All harmonic sources are referred to as nonlinear loads because they draw non-sinusoidal currents when a sinusoidal voltage is applied. The non-sinusoidal current may be due to the inherent characteristic of the load (e.g., arc furnaces), or due to a switching circuit (e.g., a 6-pulse converter that forces conduction of currents for only certain periods).

In industrial and commercial power systems there may be many such harmonic sources distributed
throughout the system. The harmonic study requires knowledge of the harmonic currents generated by nonlinear loads.

There are three options open to the analytical engineer:

a) Measure the generated harmonics at each source,
b) Calculate the generated harmonics by a mathematical analysis where possible, such as at converters or static var compensators, and
c) Use typical values based on similar applications or published data.

In practice, all three methods are used and provide reasonable results. Since the system configuration and load continually change, the harmonics also change and it would be a formidable task to study all such conditions.

Usually, the worst operating condition is determined, and the design is based on the “worst-generated” harmonics. However, It needs to be recognized that even with the “worst generated” harmonic case, the harmonic flows within different elements of the network can be different depending upon the number of transformers or tie breakers in service.

This necessitates that for the “worst generated” case, the “worst operating cases(s)” must be analyzed.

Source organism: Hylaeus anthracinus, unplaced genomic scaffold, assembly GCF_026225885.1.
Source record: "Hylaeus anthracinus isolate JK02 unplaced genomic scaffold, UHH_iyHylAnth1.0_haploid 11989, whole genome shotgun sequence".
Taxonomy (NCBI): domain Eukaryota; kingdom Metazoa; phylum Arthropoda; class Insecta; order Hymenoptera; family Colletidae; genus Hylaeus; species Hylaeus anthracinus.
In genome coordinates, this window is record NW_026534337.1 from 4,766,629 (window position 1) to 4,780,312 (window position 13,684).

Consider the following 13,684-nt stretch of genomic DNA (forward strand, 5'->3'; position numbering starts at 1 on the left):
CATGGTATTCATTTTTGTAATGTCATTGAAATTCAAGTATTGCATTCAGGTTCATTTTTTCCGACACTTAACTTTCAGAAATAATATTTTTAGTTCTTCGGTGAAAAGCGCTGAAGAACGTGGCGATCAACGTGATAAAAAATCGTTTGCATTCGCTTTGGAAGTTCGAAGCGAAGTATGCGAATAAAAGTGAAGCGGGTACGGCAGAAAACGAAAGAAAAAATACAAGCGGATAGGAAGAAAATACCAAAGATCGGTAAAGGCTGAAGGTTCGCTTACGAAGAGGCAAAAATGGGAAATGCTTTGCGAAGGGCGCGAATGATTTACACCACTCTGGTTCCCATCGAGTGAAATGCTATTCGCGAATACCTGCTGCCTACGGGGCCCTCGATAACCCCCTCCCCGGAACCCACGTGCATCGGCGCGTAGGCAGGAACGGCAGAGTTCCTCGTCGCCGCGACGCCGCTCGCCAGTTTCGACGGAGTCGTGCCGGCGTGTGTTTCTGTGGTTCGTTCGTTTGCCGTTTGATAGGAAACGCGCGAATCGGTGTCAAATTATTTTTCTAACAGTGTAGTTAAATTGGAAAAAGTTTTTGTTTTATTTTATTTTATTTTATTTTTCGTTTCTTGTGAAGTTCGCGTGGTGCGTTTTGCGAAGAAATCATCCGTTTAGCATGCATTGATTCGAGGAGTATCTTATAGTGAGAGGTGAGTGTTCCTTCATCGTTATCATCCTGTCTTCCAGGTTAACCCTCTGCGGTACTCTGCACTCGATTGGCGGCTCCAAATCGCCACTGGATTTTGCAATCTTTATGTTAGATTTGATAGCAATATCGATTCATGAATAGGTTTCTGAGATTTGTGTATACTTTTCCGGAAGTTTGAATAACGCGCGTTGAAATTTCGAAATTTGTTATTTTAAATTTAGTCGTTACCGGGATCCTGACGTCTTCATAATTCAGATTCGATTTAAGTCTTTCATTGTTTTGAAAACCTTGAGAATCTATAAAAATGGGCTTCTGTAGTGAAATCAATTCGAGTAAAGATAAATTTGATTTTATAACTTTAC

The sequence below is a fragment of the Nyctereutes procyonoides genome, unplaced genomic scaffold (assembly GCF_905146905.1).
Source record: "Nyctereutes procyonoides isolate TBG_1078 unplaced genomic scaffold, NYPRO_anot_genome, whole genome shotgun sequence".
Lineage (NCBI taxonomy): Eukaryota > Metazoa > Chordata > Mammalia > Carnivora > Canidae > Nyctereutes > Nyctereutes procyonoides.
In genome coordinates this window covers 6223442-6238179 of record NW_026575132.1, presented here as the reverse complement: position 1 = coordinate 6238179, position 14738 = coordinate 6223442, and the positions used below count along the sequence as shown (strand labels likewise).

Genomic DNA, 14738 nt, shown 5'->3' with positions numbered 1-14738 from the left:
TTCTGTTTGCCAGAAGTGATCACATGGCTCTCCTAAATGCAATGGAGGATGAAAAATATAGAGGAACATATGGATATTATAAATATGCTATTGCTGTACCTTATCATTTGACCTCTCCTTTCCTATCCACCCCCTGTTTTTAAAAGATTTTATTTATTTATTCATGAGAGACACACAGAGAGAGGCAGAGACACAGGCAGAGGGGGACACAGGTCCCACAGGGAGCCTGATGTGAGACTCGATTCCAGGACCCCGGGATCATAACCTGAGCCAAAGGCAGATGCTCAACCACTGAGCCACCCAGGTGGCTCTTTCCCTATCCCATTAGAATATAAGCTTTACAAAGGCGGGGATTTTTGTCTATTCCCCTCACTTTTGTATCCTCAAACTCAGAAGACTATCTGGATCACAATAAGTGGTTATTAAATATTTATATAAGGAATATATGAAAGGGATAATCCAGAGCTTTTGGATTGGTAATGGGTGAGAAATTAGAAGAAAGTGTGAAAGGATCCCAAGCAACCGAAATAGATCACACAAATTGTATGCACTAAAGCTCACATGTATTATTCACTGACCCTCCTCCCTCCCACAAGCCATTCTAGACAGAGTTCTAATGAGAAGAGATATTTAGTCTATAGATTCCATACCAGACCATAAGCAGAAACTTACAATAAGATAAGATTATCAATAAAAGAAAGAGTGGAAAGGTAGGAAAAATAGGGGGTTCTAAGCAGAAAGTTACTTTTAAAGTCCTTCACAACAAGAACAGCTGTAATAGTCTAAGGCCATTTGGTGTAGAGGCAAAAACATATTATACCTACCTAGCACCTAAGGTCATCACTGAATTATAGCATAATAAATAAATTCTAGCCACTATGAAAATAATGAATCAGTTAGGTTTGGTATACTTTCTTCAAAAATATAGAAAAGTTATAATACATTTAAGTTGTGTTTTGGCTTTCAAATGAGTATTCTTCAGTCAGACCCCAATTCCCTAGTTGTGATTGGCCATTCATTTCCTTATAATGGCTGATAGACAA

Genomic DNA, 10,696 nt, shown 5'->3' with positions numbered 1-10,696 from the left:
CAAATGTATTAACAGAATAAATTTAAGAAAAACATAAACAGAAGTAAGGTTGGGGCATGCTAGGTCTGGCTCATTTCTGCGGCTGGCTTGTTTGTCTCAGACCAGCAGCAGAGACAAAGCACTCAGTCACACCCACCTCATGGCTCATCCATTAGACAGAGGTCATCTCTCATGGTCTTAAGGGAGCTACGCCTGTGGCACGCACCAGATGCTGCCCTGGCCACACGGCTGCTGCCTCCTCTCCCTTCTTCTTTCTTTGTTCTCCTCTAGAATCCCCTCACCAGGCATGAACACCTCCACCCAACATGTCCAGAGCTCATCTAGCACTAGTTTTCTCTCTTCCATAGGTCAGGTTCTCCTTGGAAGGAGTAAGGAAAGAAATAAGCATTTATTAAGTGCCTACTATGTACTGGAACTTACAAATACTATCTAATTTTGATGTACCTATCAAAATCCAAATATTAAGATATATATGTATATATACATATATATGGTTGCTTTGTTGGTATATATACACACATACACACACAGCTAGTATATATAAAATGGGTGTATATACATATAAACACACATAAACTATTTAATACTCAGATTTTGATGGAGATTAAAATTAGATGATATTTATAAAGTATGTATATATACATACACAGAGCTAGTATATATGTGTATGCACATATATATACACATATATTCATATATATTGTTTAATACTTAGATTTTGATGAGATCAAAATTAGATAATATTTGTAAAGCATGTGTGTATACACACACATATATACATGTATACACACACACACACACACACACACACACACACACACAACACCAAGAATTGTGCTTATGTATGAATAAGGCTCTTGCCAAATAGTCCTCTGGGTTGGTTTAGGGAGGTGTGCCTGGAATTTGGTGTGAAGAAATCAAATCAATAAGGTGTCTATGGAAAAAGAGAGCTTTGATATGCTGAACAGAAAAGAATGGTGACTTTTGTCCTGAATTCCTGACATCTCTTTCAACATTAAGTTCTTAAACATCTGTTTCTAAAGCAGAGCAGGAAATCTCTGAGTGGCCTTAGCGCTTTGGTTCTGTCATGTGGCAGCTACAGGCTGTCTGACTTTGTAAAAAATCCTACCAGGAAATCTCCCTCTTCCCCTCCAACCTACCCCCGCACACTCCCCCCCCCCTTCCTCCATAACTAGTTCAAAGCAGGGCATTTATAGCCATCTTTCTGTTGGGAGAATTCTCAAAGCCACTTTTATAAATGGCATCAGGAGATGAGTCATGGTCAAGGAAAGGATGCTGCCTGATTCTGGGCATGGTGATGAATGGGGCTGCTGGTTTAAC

One other difficulty in the analysis arises from the fact that when multiple harmonic sources are connected to the same bus (or different buses), the phase angles between the harmonics of the same order are usually not known.

This, generally speaking, leads to arithmetic addition of harmonic magnitudes, which may be reasonable if the harmonic sources are similar and have similar operating load points. However, this approach can lead to a more conservative filter design and distortion calculations, if the sources are different or operate at different load points.

Determination of phase angles of harmonics and vectorial addition can be quite a complex and expensive approach for general industrial application. This is often resolved by simplifying assumptions based on experience or by field measurements.

More advanced techniques are used in high-voltage dc transmission and other utility applications where accuracy is important.

Industrial harmonic studies are usually represented on a single-phase basis, i.e., based on the assumption that the system is balanced and positive sequence analysis applies. A three-phase study is warranted only if the system or the load is severely unbalanced or a four-wire system with single-phase loads exist.

In such a situation it will be very desirable to determine the harmonics generated in all three phases. If the harmonic generation is assumed to be balanced and the system is considered unbalanced, a three-phase study may not serve the full purpose.

The cost of a three-phase study could be higher than a single-phase study and should be used only when such an expense and purpose can be justified.

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